Coronavirus has haunted the UK for over four months now, altering the complexion of our lives in the process. COVID-19 may have become an all-consuming topic, yet uncertainties linger. Without nationwide testing, scores of the population are left wondering whether they have the virus or have had the virus and since recovered.
Other main warning signs
According to Harvard Health, other common signs include fever, body ache, fatigue, chills, headache, sore throat, loss of appetite, and loss of smell.
People with COVID-19 are also experiencing neurological symptoms, gastrointestinal (GI) symptoms, or both, says the health site.
What constitutes neurological symptoms?
“Specific neurological symptoms seen in people with COVID-19 include loss of smell, inability to taste, muscle weakness, tingling or numbness in the hands and feet, dizziness, confusion, delirium, seizures, and stroke,” explains the health body.
Gastrointestinal (GI) symptoms include loss of appetite, nausea, vomiting, diarrhoea, and abdominal pain or discomfort, it adds.
What should I do if I spot mild symptoms?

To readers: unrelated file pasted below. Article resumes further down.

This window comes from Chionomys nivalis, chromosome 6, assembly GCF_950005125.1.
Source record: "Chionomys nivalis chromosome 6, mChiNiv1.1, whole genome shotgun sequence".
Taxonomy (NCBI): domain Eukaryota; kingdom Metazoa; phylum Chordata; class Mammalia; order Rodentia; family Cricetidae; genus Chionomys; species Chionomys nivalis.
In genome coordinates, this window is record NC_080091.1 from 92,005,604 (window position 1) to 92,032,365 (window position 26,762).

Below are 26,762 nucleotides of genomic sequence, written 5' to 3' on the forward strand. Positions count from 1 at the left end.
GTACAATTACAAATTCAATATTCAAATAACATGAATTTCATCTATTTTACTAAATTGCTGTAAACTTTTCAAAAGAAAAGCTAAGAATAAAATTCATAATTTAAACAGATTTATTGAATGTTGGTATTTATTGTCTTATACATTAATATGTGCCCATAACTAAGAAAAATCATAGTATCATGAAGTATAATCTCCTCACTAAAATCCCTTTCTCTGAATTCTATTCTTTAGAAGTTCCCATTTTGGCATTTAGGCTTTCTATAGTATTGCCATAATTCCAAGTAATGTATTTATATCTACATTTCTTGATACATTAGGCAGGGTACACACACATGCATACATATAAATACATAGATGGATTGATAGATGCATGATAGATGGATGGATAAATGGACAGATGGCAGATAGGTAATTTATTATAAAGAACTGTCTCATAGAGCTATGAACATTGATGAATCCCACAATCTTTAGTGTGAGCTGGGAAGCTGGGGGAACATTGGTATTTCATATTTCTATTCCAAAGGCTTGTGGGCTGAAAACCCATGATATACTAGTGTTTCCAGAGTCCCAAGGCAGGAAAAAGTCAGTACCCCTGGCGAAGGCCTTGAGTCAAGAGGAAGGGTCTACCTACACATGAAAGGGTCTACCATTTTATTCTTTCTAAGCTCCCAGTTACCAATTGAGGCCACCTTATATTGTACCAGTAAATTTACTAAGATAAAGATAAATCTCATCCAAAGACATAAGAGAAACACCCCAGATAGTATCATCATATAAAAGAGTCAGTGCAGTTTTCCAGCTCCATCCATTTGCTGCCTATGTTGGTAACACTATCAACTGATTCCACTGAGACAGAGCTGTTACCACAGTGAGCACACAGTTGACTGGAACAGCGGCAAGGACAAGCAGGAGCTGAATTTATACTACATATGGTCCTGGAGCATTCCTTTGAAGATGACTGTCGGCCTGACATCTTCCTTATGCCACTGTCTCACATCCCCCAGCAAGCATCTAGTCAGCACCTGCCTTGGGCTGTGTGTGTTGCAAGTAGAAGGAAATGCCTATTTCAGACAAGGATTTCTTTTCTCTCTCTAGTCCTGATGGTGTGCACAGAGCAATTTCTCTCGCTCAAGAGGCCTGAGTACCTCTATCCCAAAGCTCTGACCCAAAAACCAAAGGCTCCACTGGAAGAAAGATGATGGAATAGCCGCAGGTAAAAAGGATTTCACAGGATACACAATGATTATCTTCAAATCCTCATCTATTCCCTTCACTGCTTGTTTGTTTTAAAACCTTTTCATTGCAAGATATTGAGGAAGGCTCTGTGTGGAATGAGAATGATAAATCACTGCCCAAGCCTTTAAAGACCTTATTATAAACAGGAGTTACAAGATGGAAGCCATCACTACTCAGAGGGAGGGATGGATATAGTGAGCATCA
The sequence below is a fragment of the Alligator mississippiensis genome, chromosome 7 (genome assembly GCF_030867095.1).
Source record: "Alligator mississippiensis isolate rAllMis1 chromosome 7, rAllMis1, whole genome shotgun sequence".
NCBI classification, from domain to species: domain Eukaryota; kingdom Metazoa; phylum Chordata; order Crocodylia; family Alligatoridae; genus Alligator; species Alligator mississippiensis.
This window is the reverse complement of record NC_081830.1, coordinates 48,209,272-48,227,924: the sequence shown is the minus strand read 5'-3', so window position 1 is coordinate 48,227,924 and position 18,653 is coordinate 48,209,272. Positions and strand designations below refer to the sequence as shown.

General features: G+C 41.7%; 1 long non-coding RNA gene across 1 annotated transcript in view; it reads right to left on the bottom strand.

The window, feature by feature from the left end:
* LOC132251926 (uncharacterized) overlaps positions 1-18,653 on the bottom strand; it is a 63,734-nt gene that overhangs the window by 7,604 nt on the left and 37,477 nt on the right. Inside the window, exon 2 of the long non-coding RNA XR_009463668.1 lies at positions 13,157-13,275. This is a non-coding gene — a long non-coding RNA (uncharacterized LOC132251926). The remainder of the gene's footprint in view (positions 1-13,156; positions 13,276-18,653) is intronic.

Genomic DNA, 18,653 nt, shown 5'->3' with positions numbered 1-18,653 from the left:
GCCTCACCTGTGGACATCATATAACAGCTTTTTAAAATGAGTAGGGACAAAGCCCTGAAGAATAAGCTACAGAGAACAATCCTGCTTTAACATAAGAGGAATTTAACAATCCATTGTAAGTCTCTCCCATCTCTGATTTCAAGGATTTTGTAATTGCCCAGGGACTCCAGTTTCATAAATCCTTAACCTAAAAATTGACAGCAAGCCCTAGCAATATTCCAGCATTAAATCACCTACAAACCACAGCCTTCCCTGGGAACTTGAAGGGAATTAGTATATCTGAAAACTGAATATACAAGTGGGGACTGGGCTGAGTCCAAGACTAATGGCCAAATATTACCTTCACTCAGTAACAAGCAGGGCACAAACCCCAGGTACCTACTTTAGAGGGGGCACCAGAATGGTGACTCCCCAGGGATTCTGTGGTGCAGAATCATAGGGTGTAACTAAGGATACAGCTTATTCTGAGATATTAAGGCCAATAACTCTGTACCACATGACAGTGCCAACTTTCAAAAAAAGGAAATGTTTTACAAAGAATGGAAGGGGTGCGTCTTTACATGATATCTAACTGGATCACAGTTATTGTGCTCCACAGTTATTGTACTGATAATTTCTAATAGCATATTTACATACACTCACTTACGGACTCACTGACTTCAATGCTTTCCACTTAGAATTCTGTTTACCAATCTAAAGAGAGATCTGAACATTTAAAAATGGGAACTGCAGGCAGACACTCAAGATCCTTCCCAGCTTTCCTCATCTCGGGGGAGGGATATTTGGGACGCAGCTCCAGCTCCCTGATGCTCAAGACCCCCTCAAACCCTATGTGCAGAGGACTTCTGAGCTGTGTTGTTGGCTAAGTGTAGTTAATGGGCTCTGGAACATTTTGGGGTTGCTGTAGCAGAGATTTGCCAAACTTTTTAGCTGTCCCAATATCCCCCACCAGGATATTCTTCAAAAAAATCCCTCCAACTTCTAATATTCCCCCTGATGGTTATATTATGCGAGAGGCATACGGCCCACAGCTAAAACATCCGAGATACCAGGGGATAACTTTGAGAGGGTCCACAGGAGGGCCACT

“To protect others, you must stay at home if you or someone you live with has symptoms of coronavirus (COVID-19),” advises the NHS.
This is called self-isolation, a social distancing measure aimed at stemming the spread of the virus.
Can I leave my home if I’m self-isolating?
If you or someone you live with has symptoms of coronavirus, the NHS says:
Do not leave your home for any reason – if you need food or medicine, order it online or by phone, or ask someone to deliver it to your home
Do not have visitors in your home – including friends and familyDo any exercise at home – you can use your garden, if you have one
How long must I self-isolate for?
“If you have symptoms of coronavirus, self-isolate for seven days,” advises the NHS.
After seven days:
- If you do not have a high temperature, you can stop self-isolating
- If you still have a high temperature, keep self-isolating until your temperature returns to normal
You do not need to keep self-isolating if you just have a cough after seven days, however.
The NHS explains: “A cough can last for weeks after the infection has gone.”
If you live with someone who has symptoms, self-isolate for 14 days from the day their symptoms started, it adds.
Published at Sat, 09 May 2020 07:20:00 +0000